1. The correct test in case falling under O.2, R. 2 is 'whether the claim in the new suit is in fact founded upon a cause of the action distinct from that which was the foundation for the former suit.' Moonshee Buzloor Ruheem v Shumsunissa Begum, 1867-11 Moo Ind App. 551: 2 Sar. 259 (PC).

2. The cause of action means every fact which will be necessary for the plaintiff to prove if traversed in order to support his right to the judgement. Read v. Brown (1989-22 Q B C 128: 58 LJ QB120).

3. If the evidence to support the two claims is different, then the causes of action are also different, Brunsden v. Humphrey (1884-14 QBD 14) : 53 LJ QB 476 )(supra).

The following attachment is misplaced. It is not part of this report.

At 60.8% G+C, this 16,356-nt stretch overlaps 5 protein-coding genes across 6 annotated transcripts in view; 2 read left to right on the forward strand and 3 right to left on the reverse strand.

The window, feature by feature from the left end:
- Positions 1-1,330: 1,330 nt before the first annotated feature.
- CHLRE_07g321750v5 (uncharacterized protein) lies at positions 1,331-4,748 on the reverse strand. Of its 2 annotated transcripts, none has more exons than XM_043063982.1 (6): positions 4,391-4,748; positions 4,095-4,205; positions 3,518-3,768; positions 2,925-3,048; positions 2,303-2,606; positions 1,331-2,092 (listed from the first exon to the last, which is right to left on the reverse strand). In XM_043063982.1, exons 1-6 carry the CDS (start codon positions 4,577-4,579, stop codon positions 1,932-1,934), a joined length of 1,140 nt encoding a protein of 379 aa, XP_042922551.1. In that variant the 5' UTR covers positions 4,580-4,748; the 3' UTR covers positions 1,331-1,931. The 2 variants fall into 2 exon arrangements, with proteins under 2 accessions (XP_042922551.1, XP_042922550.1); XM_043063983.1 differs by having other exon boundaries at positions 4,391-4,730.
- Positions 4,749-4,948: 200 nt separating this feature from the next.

4. The causes of action in the two suits may be considered to be same if in substance they are identical. Brunsden v. Humphrey (1884-14 QBD 141 : 53 LJ QB 476) (supra).

5. The cause of action has no relation whatever to the defence that may be set up by the defendant nor does it depend upon the character of the relief prayed for by the plaintiff. It refers to the Court to arrive at a conclusion in his favour. Muss.Chand Kourt v. Pratap Singh ((1887-88) 15 Ind App 156 : ILR 16 Cal 98) (PC). This observation ws made by Lord Watson in a case under S. 43 of the Act of 1882 (corresponding to O. 2 R. 2) where plaintiff made various claims in the same suit'.

8. In Gurbux Singh v. Bhooralal, : [1964]7SCR831 , it has been held by the Supreme Court (at P.1812):